Background: Alcohol use is associated with increased blood pressure among adults with hypertension, but it is unknown whether some of the observed relationship is explained by mediating behaviors related to alcohol use. Objective: We assess the potential indirect role of smoking, physical inactivity, unhealthy diet, and poor medication adherence on the association between alcohol use and blood pressure among Black and White men and women with hypertension. Design: Adjusted repeated-measures analyses using generalized estimating equations and mediation analyses using inverse odds ratio weighting. Participants: 1835 participants with hypertension based on ACC/AHA 2017 guidelines in three most recent follow-up exams of the longitudinal Coronary Artery Risk Development in Young Adults cohort study (2005–2016). Main Measures: Alcohol use was assessed using both self-reported average ethanol intake (drinks/day) and engagement in heavy episodic drinking (HED) in the past 30 days. Systolic and diastolic blood pressure (SBP, DBP) were measured by trained technicians (mmHg). Smoking, physical inactivity, and diet were self-reported and categorized according to American Heart Association criteria, and medication adherence was assessed using self-reported typical adherence to antihypertensive medications. Key Results: At baseline (2005–2006), 57.9% of participants were Black and 51.4% were women. Mean age (standard deviation) was 45.5 (3.6) years, mean SBP was 128.7 (15.5) mmHg, and mean DBP was 83.2 (10.1) mmHg. Each additional drink per day was significantly associated with higher SBP (β = 0.713 mmHg, 95% confidence interval (CI): 0.398, 1.028) and DBP (β = 0.398 mmHg, 95% CI: 0.160, 0.555), but there was no evidence of mediation by any of the behaviors. HED was not associated with blood pressure independent of average consumption. Conclusions: These findings support the direct nature of the association of alcohol use with blood pressure and the utility of advising patients with hypertension to limit consumption in addition to other behavioral and pharmacological interventions.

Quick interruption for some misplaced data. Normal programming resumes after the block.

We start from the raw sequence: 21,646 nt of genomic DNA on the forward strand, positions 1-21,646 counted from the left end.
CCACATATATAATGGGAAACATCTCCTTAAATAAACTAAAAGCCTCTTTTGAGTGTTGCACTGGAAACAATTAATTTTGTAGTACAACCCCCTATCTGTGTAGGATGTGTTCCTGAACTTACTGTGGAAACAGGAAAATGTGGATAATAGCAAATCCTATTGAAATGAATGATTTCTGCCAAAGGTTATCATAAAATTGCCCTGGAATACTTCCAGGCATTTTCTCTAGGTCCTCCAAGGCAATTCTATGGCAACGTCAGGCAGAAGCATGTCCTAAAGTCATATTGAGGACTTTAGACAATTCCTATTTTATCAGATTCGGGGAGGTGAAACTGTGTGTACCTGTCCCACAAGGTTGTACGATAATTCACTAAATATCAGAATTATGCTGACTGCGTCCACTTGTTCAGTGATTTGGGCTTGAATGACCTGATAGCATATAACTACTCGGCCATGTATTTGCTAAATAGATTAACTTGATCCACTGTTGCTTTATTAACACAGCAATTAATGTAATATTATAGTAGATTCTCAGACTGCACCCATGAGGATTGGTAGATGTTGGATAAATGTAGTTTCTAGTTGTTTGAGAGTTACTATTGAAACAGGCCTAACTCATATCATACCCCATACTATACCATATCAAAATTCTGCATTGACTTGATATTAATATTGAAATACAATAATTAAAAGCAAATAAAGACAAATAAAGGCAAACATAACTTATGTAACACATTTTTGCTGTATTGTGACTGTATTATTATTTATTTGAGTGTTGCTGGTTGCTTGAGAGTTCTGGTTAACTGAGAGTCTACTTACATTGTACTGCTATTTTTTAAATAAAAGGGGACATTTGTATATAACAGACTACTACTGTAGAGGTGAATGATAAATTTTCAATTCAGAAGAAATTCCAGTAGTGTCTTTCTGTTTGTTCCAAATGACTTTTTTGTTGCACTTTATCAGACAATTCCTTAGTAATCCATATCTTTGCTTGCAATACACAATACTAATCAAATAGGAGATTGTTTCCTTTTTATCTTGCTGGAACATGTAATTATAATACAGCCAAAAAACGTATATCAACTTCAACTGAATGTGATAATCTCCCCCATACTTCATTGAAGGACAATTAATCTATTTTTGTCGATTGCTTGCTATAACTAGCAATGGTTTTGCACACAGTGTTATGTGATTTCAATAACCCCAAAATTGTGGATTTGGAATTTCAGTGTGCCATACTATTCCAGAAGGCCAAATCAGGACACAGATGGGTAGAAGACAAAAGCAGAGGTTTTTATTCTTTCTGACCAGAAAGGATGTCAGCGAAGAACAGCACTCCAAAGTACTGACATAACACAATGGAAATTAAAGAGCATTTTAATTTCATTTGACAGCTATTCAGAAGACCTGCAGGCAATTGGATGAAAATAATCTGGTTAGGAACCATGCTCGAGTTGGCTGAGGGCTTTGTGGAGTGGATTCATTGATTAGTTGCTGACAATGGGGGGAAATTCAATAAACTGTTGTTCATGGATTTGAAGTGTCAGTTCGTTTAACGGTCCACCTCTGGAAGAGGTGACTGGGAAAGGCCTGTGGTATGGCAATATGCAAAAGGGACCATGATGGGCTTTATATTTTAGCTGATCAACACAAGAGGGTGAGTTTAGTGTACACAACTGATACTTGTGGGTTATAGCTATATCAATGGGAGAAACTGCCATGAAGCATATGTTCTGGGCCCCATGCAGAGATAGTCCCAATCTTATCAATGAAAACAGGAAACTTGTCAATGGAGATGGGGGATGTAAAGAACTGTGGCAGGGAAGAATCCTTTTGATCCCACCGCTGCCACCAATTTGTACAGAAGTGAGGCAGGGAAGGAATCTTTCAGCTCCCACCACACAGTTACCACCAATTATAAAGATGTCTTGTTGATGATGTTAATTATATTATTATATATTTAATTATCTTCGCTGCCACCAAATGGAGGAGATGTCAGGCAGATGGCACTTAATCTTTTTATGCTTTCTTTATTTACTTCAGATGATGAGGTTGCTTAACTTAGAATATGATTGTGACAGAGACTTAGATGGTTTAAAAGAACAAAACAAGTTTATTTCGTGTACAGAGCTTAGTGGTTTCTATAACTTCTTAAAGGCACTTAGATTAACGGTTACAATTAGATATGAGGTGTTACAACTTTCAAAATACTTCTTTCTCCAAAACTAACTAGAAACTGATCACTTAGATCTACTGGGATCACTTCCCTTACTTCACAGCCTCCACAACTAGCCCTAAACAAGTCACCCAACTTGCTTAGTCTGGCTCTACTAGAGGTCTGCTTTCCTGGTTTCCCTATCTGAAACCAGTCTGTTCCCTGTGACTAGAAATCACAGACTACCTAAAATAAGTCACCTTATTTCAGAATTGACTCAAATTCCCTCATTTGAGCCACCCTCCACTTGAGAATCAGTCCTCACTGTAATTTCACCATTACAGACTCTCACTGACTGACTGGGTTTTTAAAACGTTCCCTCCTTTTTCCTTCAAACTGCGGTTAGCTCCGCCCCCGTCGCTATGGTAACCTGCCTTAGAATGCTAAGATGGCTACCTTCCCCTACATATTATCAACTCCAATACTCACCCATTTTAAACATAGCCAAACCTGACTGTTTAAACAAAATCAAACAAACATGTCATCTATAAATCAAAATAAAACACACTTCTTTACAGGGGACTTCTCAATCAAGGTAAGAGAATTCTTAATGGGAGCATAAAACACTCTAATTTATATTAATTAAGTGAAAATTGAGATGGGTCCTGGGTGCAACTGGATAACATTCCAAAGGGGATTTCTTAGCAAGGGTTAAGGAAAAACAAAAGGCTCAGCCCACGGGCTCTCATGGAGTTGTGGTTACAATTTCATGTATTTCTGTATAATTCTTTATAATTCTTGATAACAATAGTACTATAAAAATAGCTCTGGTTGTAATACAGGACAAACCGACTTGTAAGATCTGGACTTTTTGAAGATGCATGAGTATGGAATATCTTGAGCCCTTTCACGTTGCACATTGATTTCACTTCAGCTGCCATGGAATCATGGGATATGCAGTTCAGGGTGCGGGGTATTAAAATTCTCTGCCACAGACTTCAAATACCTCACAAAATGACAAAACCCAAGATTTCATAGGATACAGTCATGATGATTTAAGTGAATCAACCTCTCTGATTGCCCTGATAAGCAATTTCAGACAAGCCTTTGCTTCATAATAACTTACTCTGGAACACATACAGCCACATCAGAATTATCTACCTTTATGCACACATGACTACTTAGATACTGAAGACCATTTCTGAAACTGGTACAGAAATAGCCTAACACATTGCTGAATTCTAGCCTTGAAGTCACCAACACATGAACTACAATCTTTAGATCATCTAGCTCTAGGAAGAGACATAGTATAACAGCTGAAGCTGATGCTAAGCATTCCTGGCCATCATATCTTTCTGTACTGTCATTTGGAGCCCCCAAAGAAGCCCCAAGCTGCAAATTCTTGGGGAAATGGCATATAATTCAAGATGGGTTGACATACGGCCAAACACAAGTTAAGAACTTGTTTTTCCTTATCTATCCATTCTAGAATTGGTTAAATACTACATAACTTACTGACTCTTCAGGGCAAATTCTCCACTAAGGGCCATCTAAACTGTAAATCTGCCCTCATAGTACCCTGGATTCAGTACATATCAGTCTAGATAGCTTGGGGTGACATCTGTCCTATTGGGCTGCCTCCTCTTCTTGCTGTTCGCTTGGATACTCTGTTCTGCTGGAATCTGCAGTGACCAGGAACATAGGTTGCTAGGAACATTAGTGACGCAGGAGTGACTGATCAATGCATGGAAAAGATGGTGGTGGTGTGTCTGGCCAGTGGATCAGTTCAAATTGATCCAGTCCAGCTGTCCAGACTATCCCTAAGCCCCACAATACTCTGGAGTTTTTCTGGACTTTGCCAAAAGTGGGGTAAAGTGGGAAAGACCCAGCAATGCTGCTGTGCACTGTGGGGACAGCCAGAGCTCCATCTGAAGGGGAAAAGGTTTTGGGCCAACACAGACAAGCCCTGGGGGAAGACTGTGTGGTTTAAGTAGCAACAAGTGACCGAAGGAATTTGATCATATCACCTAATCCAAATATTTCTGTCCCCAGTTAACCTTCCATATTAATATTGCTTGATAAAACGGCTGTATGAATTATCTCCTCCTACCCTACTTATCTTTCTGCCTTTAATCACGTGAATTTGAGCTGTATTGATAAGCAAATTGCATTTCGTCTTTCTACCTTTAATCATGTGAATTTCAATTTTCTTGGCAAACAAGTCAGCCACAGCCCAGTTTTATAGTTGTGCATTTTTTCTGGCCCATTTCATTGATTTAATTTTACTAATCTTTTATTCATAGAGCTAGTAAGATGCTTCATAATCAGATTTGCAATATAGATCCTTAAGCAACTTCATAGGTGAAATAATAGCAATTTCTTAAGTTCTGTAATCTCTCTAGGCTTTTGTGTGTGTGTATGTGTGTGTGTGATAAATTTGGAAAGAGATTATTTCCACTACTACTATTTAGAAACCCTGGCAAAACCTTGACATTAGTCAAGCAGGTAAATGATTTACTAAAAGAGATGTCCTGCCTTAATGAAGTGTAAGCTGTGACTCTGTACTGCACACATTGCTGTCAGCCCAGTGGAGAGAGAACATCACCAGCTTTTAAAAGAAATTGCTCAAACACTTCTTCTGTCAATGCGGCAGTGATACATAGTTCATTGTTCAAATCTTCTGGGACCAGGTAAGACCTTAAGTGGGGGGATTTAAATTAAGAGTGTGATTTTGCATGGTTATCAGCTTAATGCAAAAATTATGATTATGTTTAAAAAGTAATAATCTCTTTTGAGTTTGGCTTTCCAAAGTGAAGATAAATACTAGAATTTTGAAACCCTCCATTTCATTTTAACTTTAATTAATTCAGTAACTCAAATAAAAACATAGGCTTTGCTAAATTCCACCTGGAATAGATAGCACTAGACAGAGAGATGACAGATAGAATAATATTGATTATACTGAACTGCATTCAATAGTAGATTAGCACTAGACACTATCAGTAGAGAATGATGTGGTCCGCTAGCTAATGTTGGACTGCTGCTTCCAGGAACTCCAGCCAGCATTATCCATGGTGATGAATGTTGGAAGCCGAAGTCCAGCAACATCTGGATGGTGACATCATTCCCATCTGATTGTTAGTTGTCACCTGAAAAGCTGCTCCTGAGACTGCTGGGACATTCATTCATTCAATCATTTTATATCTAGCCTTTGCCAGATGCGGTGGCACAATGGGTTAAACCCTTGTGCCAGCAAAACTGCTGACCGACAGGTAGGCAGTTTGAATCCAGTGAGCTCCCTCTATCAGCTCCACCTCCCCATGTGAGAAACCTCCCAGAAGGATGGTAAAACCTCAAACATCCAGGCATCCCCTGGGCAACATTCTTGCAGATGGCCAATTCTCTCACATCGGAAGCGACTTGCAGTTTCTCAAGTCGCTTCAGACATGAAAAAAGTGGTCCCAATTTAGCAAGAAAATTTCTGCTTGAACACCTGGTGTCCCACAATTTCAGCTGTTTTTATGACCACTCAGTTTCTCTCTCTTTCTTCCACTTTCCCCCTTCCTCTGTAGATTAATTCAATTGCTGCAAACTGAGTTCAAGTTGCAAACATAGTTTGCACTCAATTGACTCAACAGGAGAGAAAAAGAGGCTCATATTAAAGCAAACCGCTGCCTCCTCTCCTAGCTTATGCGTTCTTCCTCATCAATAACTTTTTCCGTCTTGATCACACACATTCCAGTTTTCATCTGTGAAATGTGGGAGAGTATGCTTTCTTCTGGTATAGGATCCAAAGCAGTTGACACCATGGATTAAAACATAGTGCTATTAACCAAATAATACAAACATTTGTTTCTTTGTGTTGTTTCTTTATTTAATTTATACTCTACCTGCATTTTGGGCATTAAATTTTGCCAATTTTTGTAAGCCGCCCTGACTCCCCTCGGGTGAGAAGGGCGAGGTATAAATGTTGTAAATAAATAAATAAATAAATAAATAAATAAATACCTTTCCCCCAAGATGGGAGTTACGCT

Bibliographical noteFunding Information:
Dr. Phillips’ effort was supported by a training award (T32HL069771) from NHLBI. Dr. Tajeu’s effort was supported by a career development award (1K01HL151974-01).
The Coronary Artery Risk Development in Young Adults (CARDIA) study is conducted and supported by the National Heart, Lung, and Blood Institute (NHLBI) in collaboration with the University of Alabama at Birmingham (HHSN268201800005I & HHSN268201800007I), Northwestern University (HHSN268201800003I), University of Minnesota (HHSN268201800006I), and Kaiser Foundation Research Institute (HHSN268201800004I). This manuscript has been reviewed by CARDIA for scientific content. The authors thank the investigators, the staff, and the participants of the CARDIA study for their valuable contributions.
© 2022, The Author(s) under exclusive licence to Society of General Internal Medicine.
- alcohol use
- blood pressure
- health behaviors
PubMed: MeSH publication types
- Journal Article
- Research Support, N.I.H., Extramural